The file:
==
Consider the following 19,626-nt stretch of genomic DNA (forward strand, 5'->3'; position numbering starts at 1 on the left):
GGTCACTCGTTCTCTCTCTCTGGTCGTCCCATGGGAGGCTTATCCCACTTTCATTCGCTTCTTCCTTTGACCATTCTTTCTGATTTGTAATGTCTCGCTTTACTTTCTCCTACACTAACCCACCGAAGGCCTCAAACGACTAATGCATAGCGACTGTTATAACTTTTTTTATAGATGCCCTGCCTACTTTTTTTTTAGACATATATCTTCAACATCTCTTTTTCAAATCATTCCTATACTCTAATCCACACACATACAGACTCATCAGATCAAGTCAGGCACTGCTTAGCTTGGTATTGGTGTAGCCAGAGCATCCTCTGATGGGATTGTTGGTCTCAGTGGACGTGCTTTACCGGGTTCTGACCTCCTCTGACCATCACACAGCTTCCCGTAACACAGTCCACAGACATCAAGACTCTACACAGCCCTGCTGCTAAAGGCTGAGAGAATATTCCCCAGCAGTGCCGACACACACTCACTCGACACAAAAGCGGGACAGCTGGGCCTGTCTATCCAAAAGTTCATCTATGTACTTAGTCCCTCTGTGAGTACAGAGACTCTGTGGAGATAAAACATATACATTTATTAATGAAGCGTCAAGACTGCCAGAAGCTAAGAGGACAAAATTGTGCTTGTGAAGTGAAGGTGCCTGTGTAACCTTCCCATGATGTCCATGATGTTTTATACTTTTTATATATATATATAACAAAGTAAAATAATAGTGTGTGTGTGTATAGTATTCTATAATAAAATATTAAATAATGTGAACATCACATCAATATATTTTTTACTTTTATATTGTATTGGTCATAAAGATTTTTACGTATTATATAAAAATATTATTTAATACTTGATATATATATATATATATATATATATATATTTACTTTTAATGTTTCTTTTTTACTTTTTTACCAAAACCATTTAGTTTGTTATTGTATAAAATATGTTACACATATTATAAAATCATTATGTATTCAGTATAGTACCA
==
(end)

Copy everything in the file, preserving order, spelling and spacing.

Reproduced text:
Consider the following 19,626-nt stretch of genomic DNA (forward strand, 5'->3'; position numbering starts at 1 on the left):
GGTCACTCGTTCTCTCTCTCTGGTCGTCCCATGGGAGGCTTATCCCACTTTCATTCGCTTCTTCCTTTGACCATTCTTTCTGATTTGTAATGTCTCGCTTTACTTTCTCCTACACTAACCCACCGAAGGCCTCAAACGACTAATGCATAGCGACTGTTATAACTTTTTTTATAGATGCCCTGCCTACTTTTTTTTTAGACATATATCTTCAACATCTCTTTTTCAAATCATTCCTATACTCTAATCCACACACATACAGACTCATCAGATCAAGTCAGGCACTGCTTAGCTTGGTATTGGTGTAGCCAGAGCATCCTCTGATGGGATTGTTGGTCTCAGTGGACGTGCTTTACCGGGTTCTGACCTCCTCTGACCATCACACAGCTTCCCGTAACACAGTCCACAGACATCAAGACTCTACACAGCCCTGCTGCTAAAGGCTGAGAGAATATTCCCCAGCAGTGCCGACACACACTCACTCGACACAAAAGCGGGACAGCTGGGCCTGTCTATCCAAAAGTTCATCTATGTACTTAGTCCCTCTGTGAGTACAGAGACTCTGTGGAGATAAAACATATACATTTATTAATGAAGCGTCAAGACTGCCAGAAGCTAAGAGGACAAAATTGTGCTTGTGAAGTGAAGGTGCCTGTGTAACCTTCCCATGATGTCCATGATGTTTTATACTTTTTATATATATATATAACAAAGTAAAATAATAGTGTGTGTGTGTATAGTATTCTATAATAAAATATTAAATAATGTGAACATCACATCAATATATTTTTTACTTTTATATTGTATTGGTCATAAAGATTTTTACGTATTATATAAAAATATTATTTAATACTTGATATATATATATATATATATATATATATATTTACTTTTAATGTTTCTTTTTTACTTTTTTACCAAAACCATTTAGTTTGTTATTGTATAAAATATGTTACACATATTATAAAATCATTATGTATTCAGTATAGTACCA